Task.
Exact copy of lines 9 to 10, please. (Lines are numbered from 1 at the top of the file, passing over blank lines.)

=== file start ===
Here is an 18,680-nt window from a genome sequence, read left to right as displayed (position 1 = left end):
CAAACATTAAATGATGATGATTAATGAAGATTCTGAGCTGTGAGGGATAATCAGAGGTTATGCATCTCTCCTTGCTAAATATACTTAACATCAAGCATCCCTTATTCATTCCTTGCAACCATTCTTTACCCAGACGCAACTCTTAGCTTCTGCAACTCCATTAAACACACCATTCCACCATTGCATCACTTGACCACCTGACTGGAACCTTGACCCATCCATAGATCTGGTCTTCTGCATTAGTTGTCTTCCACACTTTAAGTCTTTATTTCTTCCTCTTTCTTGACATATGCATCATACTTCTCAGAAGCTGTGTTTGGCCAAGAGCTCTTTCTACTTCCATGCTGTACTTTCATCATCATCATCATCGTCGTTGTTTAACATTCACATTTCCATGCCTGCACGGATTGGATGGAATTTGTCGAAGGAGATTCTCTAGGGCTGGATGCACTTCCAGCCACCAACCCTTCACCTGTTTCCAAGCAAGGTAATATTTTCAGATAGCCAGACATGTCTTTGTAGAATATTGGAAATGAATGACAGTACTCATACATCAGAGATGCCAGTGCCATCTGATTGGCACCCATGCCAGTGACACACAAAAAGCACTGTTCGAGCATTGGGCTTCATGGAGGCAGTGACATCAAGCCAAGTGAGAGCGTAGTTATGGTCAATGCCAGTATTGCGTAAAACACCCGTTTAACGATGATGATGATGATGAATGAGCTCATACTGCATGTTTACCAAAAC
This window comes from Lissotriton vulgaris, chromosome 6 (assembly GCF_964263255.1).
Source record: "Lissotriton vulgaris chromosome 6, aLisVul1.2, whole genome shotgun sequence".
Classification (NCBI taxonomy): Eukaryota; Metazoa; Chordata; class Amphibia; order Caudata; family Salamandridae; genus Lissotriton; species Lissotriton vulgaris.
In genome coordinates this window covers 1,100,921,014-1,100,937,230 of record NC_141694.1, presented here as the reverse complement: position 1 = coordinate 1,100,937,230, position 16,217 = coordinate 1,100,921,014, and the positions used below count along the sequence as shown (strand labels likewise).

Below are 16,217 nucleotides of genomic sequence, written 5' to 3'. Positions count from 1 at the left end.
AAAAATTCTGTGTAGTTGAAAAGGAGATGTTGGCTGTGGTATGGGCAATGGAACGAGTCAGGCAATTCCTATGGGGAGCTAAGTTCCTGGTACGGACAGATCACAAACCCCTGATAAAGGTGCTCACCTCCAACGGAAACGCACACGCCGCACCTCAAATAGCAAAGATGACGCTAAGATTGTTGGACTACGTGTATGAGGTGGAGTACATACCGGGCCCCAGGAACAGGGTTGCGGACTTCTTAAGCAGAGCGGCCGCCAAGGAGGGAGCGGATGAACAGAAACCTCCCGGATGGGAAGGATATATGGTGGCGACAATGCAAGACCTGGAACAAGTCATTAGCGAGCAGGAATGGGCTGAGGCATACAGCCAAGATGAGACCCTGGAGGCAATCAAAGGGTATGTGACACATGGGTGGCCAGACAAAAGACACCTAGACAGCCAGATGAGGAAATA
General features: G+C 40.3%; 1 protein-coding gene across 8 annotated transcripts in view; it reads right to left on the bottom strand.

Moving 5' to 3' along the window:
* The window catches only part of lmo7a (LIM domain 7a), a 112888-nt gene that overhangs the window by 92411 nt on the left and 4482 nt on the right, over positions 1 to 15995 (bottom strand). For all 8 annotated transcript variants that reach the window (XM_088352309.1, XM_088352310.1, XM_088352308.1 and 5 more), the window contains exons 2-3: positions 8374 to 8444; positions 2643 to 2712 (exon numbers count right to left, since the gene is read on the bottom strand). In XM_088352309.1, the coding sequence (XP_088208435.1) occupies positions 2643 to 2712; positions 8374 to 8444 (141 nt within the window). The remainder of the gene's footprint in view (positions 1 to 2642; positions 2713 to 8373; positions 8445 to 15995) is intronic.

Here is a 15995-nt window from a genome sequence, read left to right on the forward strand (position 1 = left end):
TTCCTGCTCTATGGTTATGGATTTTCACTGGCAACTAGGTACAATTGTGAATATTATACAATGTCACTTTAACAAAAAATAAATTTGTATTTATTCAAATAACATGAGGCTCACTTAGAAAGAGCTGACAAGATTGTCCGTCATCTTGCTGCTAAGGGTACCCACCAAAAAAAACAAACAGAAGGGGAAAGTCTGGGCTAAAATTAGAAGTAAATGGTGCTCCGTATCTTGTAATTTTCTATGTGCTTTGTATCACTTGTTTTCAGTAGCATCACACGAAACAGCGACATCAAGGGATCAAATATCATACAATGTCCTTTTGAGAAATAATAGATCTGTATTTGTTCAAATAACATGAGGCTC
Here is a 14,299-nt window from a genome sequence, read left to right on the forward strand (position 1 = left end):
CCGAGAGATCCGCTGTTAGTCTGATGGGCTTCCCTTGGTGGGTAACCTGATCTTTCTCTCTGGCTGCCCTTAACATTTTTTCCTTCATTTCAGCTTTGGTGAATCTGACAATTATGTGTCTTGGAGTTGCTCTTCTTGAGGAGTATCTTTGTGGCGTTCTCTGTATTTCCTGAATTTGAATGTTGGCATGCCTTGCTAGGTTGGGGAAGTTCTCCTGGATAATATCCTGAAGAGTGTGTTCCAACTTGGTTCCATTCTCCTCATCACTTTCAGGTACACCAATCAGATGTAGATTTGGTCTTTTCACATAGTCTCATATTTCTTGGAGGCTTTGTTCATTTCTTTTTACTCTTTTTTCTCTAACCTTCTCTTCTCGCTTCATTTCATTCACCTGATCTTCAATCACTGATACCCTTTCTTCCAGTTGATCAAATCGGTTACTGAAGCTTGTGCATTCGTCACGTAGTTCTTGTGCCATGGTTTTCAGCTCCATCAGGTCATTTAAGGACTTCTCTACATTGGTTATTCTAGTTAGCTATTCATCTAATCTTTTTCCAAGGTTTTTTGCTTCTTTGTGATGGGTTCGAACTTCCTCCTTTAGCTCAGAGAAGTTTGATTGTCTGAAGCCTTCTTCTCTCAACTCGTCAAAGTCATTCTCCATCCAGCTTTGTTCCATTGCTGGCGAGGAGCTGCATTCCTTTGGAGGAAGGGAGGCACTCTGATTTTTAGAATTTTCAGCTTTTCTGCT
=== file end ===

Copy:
General features: G+C 40.3%; 1 protein-coding gene across 8 annotated transcripts in view; it reads right to left on the bottom strand.

Moving 5' to 3' along the window: